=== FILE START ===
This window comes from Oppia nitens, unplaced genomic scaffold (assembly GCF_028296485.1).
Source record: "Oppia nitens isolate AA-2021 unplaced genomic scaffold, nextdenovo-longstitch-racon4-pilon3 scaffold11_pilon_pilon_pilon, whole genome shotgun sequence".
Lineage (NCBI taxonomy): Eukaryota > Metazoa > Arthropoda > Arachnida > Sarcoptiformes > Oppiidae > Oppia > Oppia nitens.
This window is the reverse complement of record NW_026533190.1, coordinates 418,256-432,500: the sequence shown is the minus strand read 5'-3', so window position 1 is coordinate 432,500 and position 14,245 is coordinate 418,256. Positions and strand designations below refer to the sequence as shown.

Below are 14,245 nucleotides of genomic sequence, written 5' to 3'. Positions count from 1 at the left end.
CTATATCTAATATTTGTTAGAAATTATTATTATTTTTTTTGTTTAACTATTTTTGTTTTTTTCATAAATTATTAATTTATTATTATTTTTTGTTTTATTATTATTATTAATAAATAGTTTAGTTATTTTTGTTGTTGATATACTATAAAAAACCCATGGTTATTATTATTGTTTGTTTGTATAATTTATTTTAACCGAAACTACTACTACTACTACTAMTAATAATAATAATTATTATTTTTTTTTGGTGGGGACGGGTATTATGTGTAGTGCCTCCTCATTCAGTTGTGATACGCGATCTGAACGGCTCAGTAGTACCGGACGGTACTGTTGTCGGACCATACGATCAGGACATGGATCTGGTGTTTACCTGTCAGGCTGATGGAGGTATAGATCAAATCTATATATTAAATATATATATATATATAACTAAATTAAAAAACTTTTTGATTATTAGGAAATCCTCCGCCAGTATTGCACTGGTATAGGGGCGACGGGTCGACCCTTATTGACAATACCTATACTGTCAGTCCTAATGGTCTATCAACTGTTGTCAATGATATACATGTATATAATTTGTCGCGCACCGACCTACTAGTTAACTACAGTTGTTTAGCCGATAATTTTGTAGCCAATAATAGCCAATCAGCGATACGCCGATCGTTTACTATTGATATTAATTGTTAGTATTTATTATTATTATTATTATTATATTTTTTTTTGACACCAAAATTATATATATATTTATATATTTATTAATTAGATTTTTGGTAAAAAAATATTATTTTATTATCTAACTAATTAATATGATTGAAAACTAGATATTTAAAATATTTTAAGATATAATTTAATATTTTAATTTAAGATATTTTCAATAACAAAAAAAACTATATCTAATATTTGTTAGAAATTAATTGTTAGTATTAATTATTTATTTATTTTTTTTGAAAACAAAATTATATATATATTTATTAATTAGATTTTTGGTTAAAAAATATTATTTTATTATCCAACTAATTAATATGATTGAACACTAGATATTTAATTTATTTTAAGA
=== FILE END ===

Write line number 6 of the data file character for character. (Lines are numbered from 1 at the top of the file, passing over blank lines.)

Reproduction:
CTATATCTAATATTTGTTAGAAATTATTATTATTTTTTTTGTTTAACTATTTTTGTTTTTTTCATAAATTATTAATTTATTATTATTTTTTGTTTTATTATTATTATTAATAAATAGTTTAGTTATTTTTGTTGTTGATATACTATAAAAAACCCATGGTTATTATTATTGTTTGTTTGTATAATTTATTTTAACCGAAACTACTACTACTACTACTAMTAATAATAATAATTATTATTTTTTTTTGGTGGGGACGGGTATTATGTGTAGTGCCTCCTCATTCAGTTGTGATACGCGATCTGAACGGCTCAGTAGTACCGGACGGTACTGTTGTCGGACCATACGATCAGGACATGGATCTGGTGTTTACCTGTCAGGCTGATGGAGGTATAGATCAAATCTATATATTAAATATATATATATATATAACTAAATTAAAAAACTTTTTGATTATTAGGAAATCCTCCGCCAGTATTGCACTGGTATAGGGGCGACGGGTCGACCCTTATTGACAATACCTATACTGTCAGTCCTAATGGTCTATCAACTGTTGTCAATGATATACATGTATATAATTTGTCGCGCACCGACCTACTAGTTAACTACAGTTGTTTAGCCGATAATTTTGTAGCCAATAATAGCCAATCAGCGATACGCCGATCGTTTACTATTGATATTAATTGTTAGTATTTATTATTATTATTATTATTATATTTTTTTTTGACACCAAAATTATATATATATTTATATATTTATTAATTAGATTTTTGGTAAAAAAATATTATTTTATTATCTAACTAATTAATATGATTGAAAACTAGATATTTAAAATATTTTAAGATATAATTTAATATTTTAATTTAAGATATTTTCAATAACAAAAAAAACTATATCTAATATTTGTTAGAAATTAATTGTTAGTATTAATTATTTATTTATTTTTTTTGAAAACAAAATTATATATATATTTATTAATTAGATTTTTGGTTAAAAAATATTATTTTATTATCCAACTAATTAATATGATTGAACACTAGATATTTAATTTATTTTAAGA